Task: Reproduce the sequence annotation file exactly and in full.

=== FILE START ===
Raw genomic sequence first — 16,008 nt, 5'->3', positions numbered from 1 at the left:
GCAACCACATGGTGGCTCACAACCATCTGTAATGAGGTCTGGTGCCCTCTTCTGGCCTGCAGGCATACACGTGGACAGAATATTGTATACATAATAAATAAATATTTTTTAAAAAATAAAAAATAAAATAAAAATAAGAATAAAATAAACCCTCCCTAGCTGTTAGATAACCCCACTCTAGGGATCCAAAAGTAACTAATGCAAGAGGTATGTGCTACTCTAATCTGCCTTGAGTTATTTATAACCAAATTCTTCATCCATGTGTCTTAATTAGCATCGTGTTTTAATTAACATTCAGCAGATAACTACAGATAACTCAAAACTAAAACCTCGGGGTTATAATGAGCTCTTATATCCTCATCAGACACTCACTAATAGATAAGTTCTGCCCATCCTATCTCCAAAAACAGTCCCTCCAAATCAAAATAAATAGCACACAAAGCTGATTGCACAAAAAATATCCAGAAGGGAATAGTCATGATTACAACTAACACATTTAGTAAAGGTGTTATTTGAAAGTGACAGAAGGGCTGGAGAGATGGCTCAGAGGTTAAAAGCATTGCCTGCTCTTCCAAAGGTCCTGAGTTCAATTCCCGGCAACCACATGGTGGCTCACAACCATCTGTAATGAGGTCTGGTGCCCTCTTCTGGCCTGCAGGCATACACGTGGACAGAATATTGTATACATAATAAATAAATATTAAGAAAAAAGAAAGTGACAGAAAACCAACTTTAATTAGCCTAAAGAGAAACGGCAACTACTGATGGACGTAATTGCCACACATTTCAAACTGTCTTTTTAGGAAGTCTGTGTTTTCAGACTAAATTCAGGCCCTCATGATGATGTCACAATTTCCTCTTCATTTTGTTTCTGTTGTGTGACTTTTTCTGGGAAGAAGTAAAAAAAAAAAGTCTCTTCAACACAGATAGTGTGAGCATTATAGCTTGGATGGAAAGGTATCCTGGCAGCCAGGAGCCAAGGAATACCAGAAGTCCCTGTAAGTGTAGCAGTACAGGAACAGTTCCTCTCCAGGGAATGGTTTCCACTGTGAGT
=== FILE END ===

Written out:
Raw genomic sequence first — 16,008 nt, 5'->3', positions numbered from 1 at the left:
GCAACCACATGGTGGCTCACAACCATCTGTAATGAGGTCTGGTGCCCTCTTCTGGCCTGCAGGCATACACGTGGACAGAATATTGTATACATAATAAATAAATATTTTTTAAAAAATAAAAAATAAAATAAAAATAAGAATAAAATAAACCCTCCCTAGCTGTTAGATAACCCCACTCTAGGGATCCAAAAGTAACTAATGCAAGAGGTATGTGCTACTCTAATCTGCCTTGAGTTATTTATAACCAAATTCTTCATCCATGTGTCTTAATTAGCATCGTGTTTTAATTAACATTCAGCAGATAACTACAGATAACTCAAAACTAAAACCTCGGGGTTATAATGAGCTCTTATATCCTCATCAGACACTCACTAATAGATAAGTTCTGCCCATCCTATCTCCAAAAACAGTCCCTCCAAATCAAAATAAATAGCACACAAAGCTGATTGCACAAAAAATATCCAGAAGGGAATAGTCATGATTACAACTAACACATTTAGTAAAGGTGTTATTTGAAAGTGACAGAAGGGCTGGAGAGATGGCTCAGAGGTTAAAAGCATTGCCTGCTCTTCCAAAGGTCCTGAGTTCAATTCCCGGCAACCACATGGTGGCTCACAACCATCTGTAATGAGGTCTGGTGCCCTCTTCTGGCCTGCAGGCATACACGTGGACAGAATATTGTATACATAATAAATAAATATTAAGAAAAAAGAAAGTGACAGAAAACCAACTTTAATTAGCCTAAAGAGAAACGGCAACTACTGATGGACGTAATTGCCACACATTTCAAACTGTCTTTTTAGGAAGTCTGTGTTTTCAGACTAAATTCAGGCCCTCATGATGATGTCACAATTTCCTCTTCATTTTGTTTCTGTTGTGTGACTTTTTCTGGGAAGAAGTAAAAAAAAAAAGTCTCTTCAACACAGATAGTGTGAGCATTATAGCTTGGATGGAAAGGTATCCTGGCAGCCAGGAGCCAAGGAATACCAGAAGTCCCTGTAAGTGTAGCAGTACAGGAACAGTTCCTCTCCAGGGAATGGTTTCCACTGTGAGT